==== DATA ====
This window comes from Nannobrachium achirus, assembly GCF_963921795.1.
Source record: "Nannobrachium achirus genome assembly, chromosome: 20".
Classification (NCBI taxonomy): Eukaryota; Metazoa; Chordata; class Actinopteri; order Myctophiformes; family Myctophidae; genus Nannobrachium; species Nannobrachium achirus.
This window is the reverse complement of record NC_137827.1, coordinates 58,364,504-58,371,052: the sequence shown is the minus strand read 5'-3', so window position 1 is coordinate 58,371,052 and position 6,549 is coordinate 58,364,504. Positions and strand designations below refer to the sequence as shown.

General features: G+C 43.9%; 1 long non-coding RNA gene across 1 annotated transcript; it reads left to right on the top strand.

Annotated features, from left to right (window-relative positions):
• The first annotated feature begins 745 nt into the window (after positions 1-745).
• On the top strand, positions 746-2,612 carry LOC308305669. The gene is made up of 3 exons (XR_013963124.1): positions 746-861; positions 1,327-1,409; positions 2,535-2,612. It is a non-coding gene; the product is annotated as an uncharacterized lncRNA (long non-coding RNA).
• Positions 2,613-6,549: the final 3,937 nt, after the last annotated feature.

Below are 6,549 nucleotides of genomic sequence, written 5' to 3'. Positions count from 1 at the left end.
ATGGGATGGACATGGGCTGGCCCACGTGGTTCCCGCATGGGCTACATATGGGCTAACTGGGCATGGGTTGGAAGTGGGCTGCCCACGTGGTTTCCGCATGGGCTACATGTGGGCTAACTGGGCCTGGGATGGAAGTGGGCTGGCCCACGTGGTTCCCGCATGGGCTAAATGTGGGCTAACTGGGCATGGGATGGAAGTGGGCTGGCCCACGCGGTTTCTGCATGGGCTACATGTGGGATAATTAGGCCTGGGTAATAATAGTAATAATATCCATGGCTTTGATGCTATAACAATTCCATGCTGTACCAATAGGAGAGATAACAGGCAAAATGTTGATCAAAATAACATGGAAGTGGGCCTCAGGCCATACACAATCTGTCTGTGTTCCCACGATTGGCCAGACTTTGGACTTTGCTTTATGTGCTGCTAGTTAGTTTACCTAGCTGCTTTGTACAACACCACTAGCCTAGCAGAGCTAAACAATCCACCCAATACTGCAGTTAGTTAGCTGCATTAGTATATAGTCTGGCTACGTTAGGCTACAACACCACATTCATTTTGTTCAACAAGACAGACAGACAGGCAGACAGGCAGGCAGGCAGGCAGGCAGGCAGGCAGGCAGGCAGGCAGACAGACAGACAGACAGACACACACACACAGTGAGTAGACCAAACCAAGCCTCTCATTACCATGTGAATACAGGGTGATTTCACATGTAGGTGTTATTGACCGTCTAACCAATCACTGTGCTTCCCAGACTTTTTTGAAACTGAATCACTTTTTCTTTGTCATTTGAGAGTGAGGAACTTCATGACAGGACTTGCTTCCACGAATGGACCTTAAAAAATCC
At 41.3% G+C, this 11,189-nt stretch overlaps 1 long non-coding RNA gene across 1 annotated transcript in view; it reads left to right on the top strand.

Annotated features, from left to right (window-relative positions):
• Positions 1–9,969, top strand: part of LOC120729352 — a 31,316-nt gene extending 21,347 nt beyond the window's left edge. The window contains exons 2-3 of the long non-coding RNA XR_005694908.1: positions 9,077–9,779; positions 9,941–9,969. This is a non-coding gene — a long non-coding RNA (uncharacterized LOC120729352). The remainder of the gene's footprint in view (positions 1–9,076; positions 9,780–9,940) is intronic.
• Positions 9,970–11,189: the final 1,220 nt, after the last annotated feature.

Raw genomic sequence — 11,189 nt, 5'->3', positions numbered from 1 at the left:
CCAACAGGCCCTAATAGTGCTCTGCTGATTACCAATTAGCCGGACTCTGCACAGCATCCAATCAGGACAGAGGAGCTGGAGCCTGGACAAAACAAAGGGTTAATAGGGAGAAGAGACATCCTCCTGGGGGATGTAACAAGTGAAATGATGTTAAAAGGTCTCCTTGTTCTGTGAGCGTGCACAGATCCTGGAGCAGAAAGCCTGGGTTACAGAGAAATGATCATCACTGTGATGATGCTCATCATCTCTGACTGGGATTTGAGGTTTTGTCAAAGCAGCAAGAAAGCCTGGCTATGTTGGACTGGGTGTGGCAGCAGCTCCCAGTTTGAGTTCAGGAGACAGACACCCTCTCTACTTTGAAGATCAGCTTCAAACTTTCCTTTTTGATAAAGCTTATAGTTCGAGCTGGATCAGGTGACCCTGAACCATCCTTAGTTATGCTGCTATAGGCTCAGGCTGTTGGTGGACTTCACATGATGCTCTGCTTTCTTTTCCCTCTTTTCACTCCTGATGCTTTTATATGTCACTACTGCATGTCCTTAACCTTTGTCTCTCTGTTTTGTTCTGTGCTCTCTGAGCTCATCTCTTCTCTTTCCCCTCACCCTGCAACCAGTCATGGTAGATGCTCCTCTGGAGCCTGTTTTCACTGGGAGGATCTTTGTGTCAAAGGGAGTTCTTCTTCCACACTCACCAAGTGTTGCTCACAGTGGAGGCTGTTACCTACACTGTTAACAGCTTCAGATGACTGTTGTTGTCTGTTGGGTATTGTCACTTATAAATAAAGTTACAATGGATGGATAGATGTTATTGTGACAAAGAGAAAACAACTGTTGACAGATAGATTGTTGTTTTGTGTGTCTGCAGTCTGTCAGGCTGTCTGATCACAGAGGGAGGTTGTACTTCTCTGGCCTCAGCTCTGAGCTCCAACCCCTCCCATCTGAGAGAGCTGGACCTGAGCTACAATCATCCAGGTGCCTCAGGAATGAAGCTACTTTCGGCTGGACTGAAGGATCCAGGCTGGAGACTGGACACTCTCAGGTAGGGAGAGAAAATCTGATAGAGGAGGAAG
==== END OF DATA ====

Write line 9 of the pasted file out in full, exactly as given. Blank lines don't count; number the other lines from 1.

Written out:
• Positions 2,613-6,549: the final 3,937 nt, after the last annotated feature.